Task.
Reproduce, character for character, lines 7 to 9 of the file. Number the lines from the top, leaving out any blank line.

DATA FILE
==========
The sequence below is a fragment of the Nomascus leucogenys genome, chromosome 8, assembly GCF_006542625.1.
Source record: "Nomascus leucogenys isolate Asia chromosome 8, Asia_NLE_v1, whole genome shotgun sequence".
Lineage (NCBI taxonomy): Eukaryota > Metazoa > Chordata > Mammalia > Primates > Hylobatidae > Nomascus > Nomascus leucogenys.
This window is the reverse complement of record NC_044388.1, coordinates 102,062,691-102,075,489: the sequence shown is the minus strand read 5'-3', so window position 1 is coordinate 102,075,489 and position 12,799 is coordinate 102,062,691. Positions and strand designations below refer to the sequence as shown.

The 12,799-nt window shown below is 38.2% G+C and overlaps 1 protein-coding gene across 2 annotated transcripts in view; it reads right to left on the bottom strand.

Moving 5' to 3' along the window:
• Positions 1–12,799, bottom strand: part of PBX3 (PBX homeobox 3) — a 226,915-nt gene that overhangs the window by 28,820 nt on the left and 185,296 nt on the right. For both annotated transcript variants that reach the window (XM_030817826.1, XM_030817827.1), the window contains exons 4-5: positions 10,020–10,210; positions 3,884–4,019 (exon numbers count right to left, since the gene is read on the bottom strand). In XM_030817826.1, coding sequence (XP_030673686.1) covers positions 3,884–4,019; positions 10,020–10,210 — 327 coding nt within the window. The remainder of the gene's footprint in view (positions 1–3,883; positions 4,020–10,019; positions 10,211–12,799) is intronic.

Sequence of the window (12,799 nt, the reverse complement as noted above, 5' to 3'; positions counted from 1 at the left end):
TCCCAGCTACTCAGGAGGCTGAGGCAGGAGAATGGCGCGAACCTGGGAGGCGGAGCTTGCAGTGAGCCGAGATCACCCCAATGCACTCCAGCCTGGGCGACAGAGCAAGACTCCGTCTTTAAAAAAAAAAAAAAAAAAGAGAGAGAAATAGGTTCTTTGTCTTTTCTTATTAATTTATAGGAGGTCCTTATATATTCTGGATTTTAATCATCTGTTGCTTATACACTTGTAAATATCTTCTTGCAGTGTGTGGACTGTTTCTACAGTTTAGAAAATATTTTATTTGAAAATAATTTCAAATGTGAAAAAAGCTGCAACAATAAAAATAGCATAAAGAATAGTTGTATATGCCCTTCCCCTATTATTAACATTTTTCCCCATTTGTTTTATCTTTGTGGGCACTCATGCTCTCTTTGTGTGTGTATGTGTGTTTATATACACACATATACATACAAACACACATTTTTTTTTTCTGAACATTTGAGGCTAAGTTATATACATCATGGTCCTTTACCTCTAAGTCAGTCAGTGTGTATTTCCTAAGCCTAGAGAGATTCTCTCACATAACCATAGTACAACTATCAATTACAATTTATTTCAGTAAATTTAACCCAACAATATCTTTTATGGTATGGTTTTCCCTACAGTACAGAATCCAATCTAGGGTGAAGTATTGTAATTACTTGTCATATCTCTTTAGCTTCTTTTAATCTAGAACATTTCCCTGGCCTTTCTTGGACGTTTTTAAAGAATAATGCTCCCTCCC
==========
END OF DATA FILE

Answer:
• Positions 1–12,799, bottom strand: part of PBX3 (PBX homeobox 3) — a 226,915-nt gene that overhangs the window by 28,820 nt on the left and 185,296 nt on the right. For both annotated transcript variants that reach the window (XM_030817826.1, XM_030817827.1), the window contains exons 4-5: positions 10,020–10,210; positions 3,884–4,019 (exon numbers count right to left, since the gene is read on the bottom strand). In XM_030817826.1, coding sequence (XP_030673686.1) covers positions 3,884–4,019; positions 10,020–10,210 — 327 coding nt within the window. The remainder of the gene's footprint in view (positions 1–3,883; positions 4,020–10,019; positions 10,211–12,799) is intronic.

Sequence of the window (12,799 nt, the reverse complement as noted above, 5' to 3'; positions counted from 1 at the left end):
TCCCAGCTACTCAGGAGGCTGAGGCAGGAGAATGGCGCGAACCTGGGAGGCGGAGCTTGCAGTGAGCCGAGATCACCCCAATGCACTCCAGCCTGGGCGACAGAGCAAGACTCCGTCTTTAAAAAAAAAAAAAAAAAAGAGAGAGAAATAGGTTCTTTGTCTTTTCTTATTAATTTATAGGAGGTCCTTATATATTCTGGATTTTAATCATCTGTTGCTTATACACTTGTAAATATCTTCTTGCAGTGTGTGGACTGTTTCTACAGTTTAGAAAATATTTTATTTGAAAATAATTTCAAATGTGAAAAAAGCTGCAACAATAAAAATAGCATAAAGAATAGTTGTATATGCCCTTCCCCTATTATTAACATTTTTCCCCATTTGTTTTATCTTTGTGGGCACTCATGCTCTCTTTGTGTGTGTATGTGTGTTTATATACACACATATACATACAAACACACATTTTTTTTTTCTGAACATTTGAGGCTAAGTTATATACATCATGGTCCTTTACCTCTAAGTCAGTCAGTGTGTATTTCCTAAGCCTAGAGAGATTCTCTCACATAACCATAGTACAACTATCAATTACAATTTATTTCAGTAAATTTAACCCAACAATATCTTTTATGGTATGGTTTTCCCTACAGTACAGAATCCAATCTAGGGTGAAGTATTGTAATTACTTGTCATATCTCTTTAGCTTCTTTTAATCTAGAACATTTCCCTGGCCTTTCTTGGACGTTTTTAAAGAATAATGCTCCCTCCC